Everything You Need To Know About Ticks

Ticks are nasty little critters, but if you’ve ever owned a dog, you’ll know that they’re also hard to avoid. While your pet may not be infested with them, there is bound to be one point in their life where they’ll pick at least one up, and so here’s everything you need to know about ticks for when that time comes:

Ticks and fleas:

Fleas are insects and ticks are arachnids, making them completely different, but most ticks look similar apart from slight differences in coloration and body size.

What do ticks feed on?

The diet of ticks is made up entirely of blood, and their specialized appendages make it easy for them to attach to a host – such as a dog – and feed by sucking the blood. Ticks are unable to jump like fleas, and so instead wait until they can climb onto a passing host from grass or shrubs.

The life stage of a tick:

Ticks begin life as eggs and grow into adult bugs. When at their youngest, the nymph tick is small and looks completely different from the adults who have gotten fat and swollen from feeding on the blood of the host. This can make it easy for folks to believe that their pet is infested with two different types of tick, when in fact they are the same but at different stages in their lifecycle.

What diseases can ticks spread?

Ticks can be the carriers of some unpleasant diseases, a few of which can be transferred to humans and a small number of which can be potentially life-threatening. Some of the more common diseases that ticks can carry are Lyme Disease, Ehrlichiosis, Babesiosis, Hepatozoonosis, Rocky Mountain Fever, Anaplasmosis, Tularemia and Tick Paralysis. 

How might you know if your dog has ticks?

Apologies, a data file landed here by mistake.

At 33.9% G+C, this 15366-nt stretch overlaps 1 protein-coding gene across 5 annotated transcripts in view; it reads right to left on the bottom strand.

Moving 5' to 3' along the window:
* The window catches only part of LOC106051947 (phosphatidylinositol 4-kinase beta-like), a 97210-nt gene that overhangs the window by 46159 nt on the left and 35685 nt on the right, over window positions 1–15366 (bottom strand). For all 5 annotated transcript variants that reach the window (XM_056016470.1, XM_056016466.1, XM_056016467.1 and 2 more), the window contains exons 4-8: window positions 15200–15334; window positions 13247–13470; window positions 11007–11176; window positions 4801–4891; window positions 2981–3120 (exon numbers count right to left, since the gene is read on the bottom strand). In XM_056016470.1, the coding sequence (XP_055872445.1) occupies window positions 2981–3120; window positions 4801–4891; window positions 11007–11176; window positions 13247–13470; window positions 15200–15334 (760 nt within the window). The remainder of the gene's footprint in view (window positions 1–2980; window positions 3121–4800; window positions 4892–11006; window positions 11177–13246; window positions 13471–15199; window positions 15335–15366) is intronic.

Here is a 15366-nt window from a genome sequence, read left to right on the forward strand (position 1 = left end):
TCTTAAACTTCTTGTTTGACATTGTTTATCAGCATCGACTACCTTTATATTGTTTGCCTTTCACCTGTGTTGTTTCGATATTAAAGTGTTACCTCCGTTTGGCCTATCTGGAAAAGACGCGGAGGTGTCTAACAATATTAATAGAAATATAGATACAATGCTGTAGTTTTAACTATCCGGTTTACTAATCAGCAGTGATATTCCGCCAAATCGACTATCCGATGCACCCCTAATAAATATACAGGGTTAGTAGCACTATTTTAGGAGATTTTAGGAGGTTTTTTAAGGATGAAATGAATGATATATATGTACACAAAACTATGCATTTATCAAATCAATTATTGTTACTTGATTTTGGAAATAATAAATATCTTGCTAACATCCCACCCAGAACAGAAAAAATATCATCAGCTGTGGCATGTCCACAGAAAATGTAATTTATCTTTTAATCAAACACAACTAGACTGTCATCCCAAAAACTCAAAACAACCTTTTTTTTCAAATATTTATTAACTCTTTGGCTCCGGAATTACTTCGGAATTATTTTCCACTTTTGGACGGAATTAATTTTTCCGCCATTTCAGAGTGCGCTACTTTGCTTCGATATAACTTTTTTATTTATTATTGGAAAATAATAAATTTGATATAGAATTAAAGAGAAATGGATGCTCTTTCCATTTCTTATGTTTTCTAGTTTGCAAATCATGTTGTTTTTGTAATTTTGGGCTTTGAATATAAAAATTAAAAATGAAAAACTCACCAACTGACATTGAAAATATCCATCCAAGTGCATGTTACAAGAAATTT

Spotting ticks on your pet before they have a chance to latch on and begin sucking blood, is the best way of keeping them at bay, while of course prevention is better than cure. There are some common indicators that your dog may have a tick problem, and they include:

  • Chewing or nibbling at a spot on their body
  • Scratching their ears and shaking their head
  • Development of a sudden fever
  • Rashes on the skin and/or scabs

What can you do to prevent a tick infestation?

Vector-borne diseases are easily preventable with quick treatment that is regularly updated, such as applying a spot-on treatment and by ensuring that any areas your pet is in contact with, are kept clean and tick free. Pesticides that will not cause harm to your dog can be used on lawns or shrubberies to deter ticks, and avoid overwatering wherever possible, as ticks thrive in damp and humid conditions. Regular bathing with a medicated shampoo may also help and will not only keep your dogs’ coat clean but will repel ticks and fleas. You may also consider having your pet wear a tick collar, some of which are successful in repelling ticks for as long as six months.

Tick infestations are horrible for both pet and owner, but provided you groom your pet regularly and pay close attention to the warning signs, they are simple to prevent.

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